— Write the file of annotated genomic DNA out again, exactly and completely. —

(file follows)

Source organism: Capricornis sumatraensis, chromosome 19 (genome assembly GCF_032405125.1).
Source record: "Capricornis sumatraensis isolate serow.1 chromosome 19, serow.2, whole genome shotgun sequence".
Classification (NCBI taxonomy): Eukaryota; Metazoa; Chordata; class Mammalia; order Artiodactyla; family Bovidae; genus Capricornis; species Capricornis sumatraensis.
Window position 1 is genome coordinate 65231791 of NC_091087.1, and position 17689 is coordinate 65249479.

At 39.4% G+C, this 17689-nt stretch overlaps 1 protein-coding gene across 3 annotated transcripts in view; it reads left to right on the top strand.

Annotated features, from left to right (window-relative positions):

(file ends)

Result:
Source organism: Capricornis sumatraensis, chromosome 19 (genome assembly GCF_032405125.1).
Source record: "Capricornis sumatraensis isolate serow.1 chromosome 19, serow.2, whole genome shotgun sequence".
Classification (NCBI taxonomy): Eukaryota; Metazoa; Chordata; class Mammalia; order Artiodactyla; family Bovidae; genus Capricornis; species Capricornis sumatraensis.
Window position 1 is genome coordinate 65231791 of NC_091087.1, and position 17689 is coordinate 65249479.

At 39.4% G+C, this 17689-nt stretch overlaps 1 protein-coding gene across 3 annotated transcripts in view; it reads left to right on the top strand.

Annotated features, from left to right (window-relative positions):